Yellowstone National Park exceeded all of Mariah, Harry and my highest expectations and overwhelmed all of our senses. Our three day visit was surprising, exciting, awe-inspiring, gratifying, educational and comforting. It also made me feel wildly fortunate and patriotic. Yes, definitely. Patriotic.  Being at Yellowstone reminded me of every yellow-bordered National Geographic magazine that ever arrived in our mailbox wrapped in plastic. It brought back my memory of nature posters stapled to the immense cork bulletin boards in my science classes. My parents brought my three older siblings and me to Yellowstone in the 1960’s. I remember sitting in the backward facing third seat of our car, squished next to our luggage, watching the scenery recede as we drove around the park. I also remember my dad’s hand firmly gripping mine as we walked along the boardwalks along the geyser basins. It was wonderful to return as an adult and a parent. I said a little thank you to my father for keeping me out of harm’s way during my previous visit.  Like almost every one of their 3 million annual visitors, we saw just a fraction of the park. We drove most of the 142 mile grand loop, a figure eight that brings visitors near to the majority of the park’s well known features. The sheer size of the park is difficult to comprehend. The park contains 2.2 million acres. 99% of this area is completely pristine, undisturbed wilderness. […]

Read More →

Advanced Preparation

(Mariah and I are looking forward to posting about Yellowstone in the next few days. We need more bandwidth than we have to upload our images.) My favorite puzzles when I was very young were the wooden ones cut out into distinct shapes with small knobs on each of the pieces. The round knobs made it easier for my little fingers to grasp and insert the correct pieces into the corresponding cut out spaces. The preponderance of these puzzles were farm-themed. They were intended to help me and my toddler colleagues (I assume I had colleagues from an early age) develop fine motor skills and a vocabulary of nouns which none of my fellow suburban Philadelphia playmates required for our daily routines. Today, fifty plus years later, Harry, Mariah and I left Yellowstone in the morning and drove more than 450 miles from Wyoming through Idaho, back into Wyoming, and finally into Utah.  Despite never having been in Idaho or Utah before, I found myself very much at home because of my prior experience with those knobby wooden puzzles. Horses?  Yes.  Goats?  Check.  Cows?  Okey-dokey.  Sheep?  Gotcha.  Hay?  Right here.  Farm Equipment?  Definitely.  Chickens?  Oh yeah.  Railroad Crossing?  No worries.   Let’s hear it for early childhood education.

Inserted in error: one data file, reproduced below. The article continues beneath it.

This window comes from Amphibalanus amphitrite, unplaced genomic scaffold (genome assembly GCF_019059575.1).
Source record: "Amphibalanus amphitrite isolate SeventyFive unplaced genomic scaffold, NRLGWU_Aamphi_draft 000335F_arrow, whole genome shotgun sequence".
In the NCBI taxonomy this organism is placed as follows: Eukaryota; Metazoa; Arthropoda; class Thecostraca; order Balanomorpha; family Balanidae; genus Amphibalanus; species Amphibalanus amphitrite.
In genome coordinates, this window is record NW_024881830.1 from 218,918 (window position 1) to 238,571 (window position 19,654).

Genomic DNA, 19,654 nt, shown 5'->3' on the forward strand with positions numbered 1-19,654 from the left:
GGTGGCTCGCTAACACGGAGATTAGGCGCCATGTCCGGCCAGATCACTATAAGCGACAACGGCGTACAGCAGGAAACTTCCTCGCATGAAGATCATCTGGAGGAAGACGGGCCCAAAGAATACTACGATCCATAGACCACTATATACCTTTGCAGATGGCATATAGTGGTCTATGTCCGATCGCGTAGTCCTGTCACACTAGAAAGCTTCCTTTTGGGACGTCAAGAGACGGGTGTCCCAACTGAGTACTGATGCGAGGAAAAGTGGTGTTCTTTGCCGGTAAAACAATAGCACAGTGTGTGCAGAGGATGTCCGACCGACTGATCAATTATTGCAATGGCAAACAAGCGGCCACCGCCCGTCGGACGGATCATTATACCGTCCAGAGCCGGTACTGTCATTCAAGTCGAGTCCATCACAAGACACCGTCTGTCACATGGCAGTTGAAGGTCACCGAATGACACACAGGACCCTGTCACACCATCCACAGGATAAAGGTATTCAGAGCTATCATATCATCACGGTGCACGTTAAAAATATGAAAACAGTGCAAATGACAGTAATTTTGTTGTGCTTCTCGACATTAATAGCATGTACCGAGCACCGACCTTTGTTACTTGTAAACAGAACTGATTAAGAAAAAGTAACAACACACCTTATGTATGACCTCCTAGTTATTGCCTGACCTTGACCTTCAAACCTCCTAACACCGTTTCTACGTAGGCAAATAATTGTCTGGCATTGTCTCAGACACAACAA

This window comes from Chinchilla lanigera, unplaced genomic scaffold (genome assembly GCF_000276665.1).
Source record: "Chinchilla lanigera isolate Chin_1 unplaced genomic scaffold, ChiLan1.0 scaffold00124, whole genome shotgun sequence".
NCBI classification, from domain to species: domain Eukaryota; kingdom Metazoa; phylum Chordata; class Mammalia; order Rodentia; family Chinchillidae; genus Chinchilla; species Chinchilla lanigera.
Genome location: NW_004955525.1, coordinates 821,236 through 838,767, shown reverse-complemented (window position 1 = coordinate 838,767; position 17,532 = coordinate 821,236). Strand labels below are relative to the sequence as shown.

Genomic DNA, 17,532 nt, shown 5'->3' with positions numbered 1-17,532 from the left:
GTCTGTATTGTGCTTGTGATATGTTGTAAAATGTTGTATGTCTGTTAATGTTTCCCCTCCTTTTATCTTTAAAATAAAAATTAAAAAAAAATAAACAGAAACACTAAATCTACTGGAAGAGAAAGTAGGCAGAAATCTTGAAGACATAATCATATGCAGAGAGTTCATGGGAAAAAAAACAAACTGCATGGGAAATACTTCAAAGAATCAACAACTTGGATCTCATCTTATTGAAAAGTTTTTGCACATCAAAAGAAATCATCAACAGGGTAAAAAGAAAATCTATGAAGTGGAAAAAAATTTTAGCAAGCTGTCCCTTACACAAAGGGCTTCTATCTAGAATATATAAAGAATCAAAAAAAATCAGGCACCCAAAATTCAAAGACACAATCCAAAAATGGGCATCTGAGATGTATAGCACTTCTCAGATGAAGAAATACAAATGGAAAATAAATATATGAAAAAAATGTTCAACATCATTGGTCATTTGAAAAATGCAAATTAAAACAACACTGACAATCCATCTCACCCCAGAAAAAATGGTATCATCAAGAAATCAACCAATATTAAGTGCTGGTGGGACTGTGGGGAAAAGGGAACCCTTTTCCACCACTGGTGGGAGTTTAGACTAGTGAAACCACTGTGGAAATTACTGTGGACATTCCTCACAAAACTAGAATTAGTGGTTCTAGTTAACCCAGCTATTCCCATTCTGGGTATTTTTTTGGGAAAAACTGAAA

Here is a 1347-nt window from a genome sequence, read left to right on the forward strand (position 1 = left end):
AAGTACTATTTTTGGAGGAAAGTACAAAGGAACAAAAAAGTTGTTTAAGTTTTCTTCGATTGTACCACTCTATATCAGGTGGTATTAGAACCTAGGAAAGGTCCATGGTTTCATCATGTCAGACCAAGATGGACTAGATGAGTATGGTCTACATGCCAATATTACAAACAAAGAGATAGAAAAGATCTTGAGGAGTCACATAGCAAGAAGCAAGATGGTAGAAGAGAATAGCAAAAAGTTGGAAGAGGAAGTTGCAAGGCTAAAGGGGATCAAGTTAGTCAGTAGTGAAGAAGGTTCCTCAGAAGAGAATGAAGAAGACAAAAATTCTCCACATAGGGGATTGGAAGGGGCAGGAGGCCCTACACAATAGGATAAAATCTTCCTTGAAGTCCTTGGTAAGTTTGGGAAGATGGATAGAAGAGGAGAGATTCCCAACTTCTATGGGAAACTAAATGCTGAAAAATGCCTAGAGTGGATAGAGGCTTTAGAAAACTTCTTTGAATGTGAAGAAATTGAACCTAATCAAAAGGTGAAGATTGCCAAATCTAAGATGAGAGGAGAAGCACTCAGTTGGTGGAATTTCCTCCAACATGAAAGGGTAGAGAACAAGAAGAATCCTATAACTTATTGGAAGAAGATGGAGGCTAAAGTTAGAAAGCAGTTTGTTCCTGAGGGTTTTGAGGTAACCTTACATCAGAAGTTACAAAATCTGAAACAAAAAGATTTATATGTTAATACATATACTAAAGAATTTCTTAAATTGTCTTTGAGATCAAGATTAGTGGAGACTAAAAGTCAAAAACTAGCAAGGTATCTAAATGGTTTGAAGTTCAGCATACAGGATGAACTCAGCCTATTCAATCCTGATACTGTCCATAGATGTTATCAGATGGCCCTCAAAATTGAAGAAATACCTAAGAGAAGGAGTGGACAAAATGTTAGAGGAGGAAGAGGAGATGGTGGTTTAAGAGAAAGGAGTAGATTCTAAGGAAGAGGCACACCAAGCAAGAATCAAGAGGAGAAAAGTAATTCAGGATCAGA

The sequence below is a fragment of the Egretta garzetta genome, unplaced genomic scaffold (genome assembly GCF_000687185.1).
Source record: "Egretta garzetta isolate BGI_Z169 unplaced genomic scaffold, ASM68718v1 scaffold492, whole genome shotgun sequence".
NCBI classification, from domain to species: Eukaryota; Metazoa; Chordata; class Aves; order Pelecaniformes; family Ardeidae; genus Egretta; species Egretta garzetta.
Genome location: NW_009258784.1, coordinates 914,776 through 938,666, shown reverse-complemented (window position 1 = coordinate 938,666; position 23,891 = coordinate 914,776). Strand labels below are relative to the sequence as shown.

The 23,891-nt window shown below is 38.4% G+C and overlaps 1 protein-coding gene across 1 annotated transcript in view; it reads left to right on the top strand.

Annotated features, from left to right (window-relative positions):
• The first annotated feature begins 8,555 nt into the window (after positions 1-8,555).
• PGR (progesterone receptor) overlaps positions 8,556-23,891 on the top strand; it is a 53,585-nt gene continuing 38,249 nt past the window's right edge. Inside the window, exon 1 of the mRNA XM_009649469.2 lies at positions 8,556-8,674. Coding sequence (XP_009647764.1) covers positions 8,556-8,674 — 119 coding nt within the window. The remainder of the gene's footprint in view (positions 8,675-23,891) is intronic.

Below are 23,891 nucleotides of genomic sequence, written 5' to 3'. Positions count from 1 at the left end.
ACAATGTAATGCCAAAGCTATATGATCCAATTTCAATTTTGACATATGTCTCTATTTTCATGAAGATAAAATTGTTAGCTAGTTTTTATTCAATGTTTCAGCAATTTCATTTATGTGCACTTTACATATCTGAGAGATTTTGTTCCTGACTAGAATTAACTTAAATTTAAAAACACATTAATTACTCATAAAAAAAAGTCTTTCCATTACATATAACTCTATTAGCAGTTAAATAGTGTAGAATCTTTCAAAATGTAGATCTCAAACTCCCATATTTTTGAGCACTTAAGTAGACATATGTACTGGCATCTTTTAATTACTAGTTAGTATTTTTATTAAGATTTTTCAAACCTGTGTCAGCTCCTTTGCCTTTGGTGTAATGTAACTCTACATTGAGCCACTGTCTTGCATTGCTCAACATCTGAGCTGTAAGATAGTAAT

Read More →

Keepin’ it real at Rushmore

In 8th grade art class, I was given an opportunity to make a clay bust of a popular, influential figure. This was supposed to take a few months, yet I somehow dragged in on for a full year and then never got around to glazing and painting it. To this day the small statue I made (of Lady Gaga, because who else?) stands unfinished on a table in my house. Considering the effort, focus, and time this took, I can only imagine how the creators of Mt Rushmore felt. It took 14 years to carve this momentous monument, and the artistry, finesse, and dedication that it took is a lasting testament to the American Dream. Rushmore was beyond stunning, and though no picture can do it justice, there are several below. We also had the opportunity to view a museum describing the tools and toils of the sculptors and workers, which shed new light on the creation of this monument and all that was required for it to reach fruition.           

Read More →

Yellowstone Disconnect

We are visiting Yellowstone National Park for just three days. We will only see an incredibly small fraction of its 2.2 million acres. During our too short stay we will be virtually without wireless internet service. Once we have reluctantly returned to civilization, we will post about our adventures again. 

Read More →

National Park Service Crush

Mariah and I really missed Harry during the three and a half weeks we were traveling without him. Now that Harry has joined us, he has relieved Mariah from the arduous task of unpacking our car every evening and repacking it each morning. As for me, after driving thousands of miles myself, it is blissful to sit back and relax in the passenger’s seat. He has even installed a rooftop car carrier that gives us a little bit of much needed breathing room in the car. However, there is one small unexpected complication with which Mariah and I have to contend. Evidently, Harry thinks we are all in a spaghetti western. He has adopted a B movie western accent, insists on calling me “lil’ darlin’ ” and feels the need to use the word “butte” every few sentences. As in, “Look a there lil’ darlin’, now that’s a right fine large butte there in the distance”. There are no signs this behavior will abate anytime soon. (A photograph of a butte is included below for your viewing pleasure).  Today we traveled to two remarkable national monuments. So we don’t replicate information, Mariah asked to blog about Mount Rushmore and I offered to blog about The Devil’s Tower National Monument. Both sites were fascinating and ample reward for the long drives to their locations. I have to admit that I have become something of a National Park Service Groupie. My crush […]

Read More →

Correction – Read Me Instead

My oh my. A rough draft of my previous post was sent out inadvertently. (The photographs were not even attached.) Please forget you received it and read the post in its final form on the website instead. Damn. Please go to: https://arewethereyet2k15.com/2015/07/05/without-the-elmers-glue/ Sorry about that!                            

Read More →